Over the years, since that day on Lawrence Brook, beaver populations have dramatically increased throughout their original range. Beaver are now ubiquitous in NJ, one even built a huge lodge in a small stream running through a local condo development before entering the North Branch of the Raritan. Our smallest waterways are often explored by itinerant beaver.  

On a warm September day, I took my grandson, Caleb, on his first canoe trip, a mile up a local stream and back to Grammy and Dad standing on shore. The water was crystal clear and had a steady flow as I paddled upstream. Caleb was full of questions, and I had all the answers. Upstream about seventy-five yards, at the base of a shale cliff, deep in the shade, I saw some low-slung animal move. A fox seemed to fit the impression, though the spot was on a ledge at the base of the cliff. It was high noon bright and sunny. What could it be? I cautioned Caleb to look in that direction and be quiet. As we closed in, there was a huge beaver. 

I was thrilled that we got within a few yards as it dove into the clear water and disappeared into a bank den. I could not contain my excitement seeing beaver at midday with my grandson on his initial canoe trip. As we approached the takeout, I could not contain myself relating to all, what Caleb and I experienced.  The next day I called my daughter to hear what Caleb said about our maiden voyage, hoping he would share my enthusiasm about the rare mid-day, close encounter with the giant beaver. What most excited Caleb was that Grampy lifted the canoe over his head and carried it to the river!  Alas! 

Beaver are fascinating animals in terms of behavior, interpersonal relationships, and anatomy and make a great introduction into nature for children of any age as well as adults. Beaver live quietly among us, and on occasion, make an appearance to bring myth and legend to life. The beavers’ come back is a lesson in how our land and water are used and the long-term impact of today’s land planning decisions. All that aside, beaver are an unexpected wild treasure placed in our midst to pique our curiosity and guide us deeper in the mysteries of nature.  

Two excellent books to gain insight into the life of this unique animal are.

“Lily Pond, Four Years With a Family of Beavers”, by naturalist, Hope Ryden.  

“ The World of the Beaver”, by Leonard Lee Rue, a New Jersey pioneer of wildlife photography, written, circa 1958 and filled with Len’s images of NJ beaver.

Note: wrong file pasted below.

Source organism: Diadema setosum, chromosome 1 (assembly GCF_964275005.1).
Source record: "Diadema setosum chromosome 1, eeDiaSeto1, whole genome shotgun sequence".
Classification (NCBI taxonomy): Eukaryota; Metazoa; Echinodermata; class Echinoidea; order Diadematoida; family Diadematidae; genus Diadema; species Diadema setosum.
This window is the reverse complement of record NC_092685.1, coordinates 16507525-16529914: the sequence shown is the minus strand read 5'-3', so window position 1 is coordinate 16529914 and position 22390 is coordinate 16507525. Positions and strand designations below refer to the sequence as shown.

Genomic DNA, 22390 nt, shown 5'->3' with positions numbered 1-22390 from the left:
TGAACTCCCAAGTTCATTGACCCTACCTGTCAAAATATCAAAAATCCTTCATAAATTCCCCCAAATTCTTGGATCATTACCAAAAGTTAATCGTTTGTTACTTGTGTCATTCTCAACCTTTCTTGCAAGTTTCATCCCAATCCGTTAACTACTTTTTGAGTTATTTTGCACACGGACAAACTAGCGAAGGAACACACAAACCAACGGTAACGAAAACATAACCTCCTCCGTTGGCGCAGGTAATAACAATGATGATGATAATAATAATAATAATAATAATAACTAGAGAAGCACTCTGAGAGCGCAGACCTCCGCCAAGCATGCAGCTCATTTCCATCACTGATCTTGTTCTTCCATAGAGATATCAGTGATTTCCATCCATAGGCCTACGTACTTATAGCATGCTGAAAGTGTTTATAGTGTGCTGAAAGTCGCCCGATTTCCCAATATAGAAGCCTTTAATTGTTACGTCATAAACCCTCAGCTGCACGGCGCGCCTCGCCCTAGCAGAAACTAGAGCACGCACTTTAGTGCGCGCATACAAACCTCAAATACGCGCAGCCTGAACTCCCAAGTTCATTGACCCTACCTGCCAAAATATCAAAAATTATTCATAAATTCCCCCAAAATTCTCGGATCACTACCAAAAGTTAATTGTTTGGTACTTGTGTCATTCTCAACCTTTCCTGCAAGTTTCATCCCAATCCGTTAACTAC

Beaver dam across a small stream.
Beaver lodge on a flooded stream
Beaver slide
Beaver tracks
Beaver do climb trees. This branch could only be reached by climbing, there was no snow pack, the beaver actually climbed to about eight feet up to choose that specific branch.
Close up of teeth marks
Dog like nose
Teeth marks and trees partially gnawed through are telltale signs a beaver is living nearby. A large dog like nose, beady eyes and flat paddle shaped tail are distinguishing characteristics of the beaver. Social animals, all members of the family will care for the young kits born in lodge or bank den during the winter.  

Author Joe Mish has been running wild in New Jersey since childhood when he found ways to escape his mother’s watchful eyes. He continues to trek the swamps, rivers and thickets seeking to share, with the residents and visitors, all of the state’s natural beauty hidden within full view. To read more of his writing and view more of his gorgeous photographs visit Winter Bear Rising, his wordpress blog. Joe’s series “Nature on the Raritan, Hidden in Plain View” runs monthly as part of the LRWP “Voices of the Watershed” series. Writing and photos used with permission from the author. Contact

Feb 10 – 6th Annual NJ Watershed Conference

For the 6th year the Watershed Institute will host “The Watershed Conference” – in 2023 it will be hybrid and held on February 10th and 17th from 10 a.m. – 5 p.m. As always, it will be an opportunity for stakeholders to learn, brainstorm, discuss, and plan solutions for the problems faced by NJ’s watersheds such as stormwater pollution, flooding, climate change, and more.

For 2023 the conference will focus on municipal stormwater and new MS4 requirements for municipalities in NJ. The new MS4 permit could result in much needed improvements in our state’s water quality. Municipalities will need community and partner support to implement new requirements and go beyond minimum standards. The conference will have sessions relevant to a wide variety of relevant stakeholders and will be organized into 3 tracks (Implementers, Policy-Makers, and Community Members) based on different audiences. Prospective attendees can access more information about MS4 and details about the conference on the Watershed Conference page here: 

Registration will be open until February 6, 2023: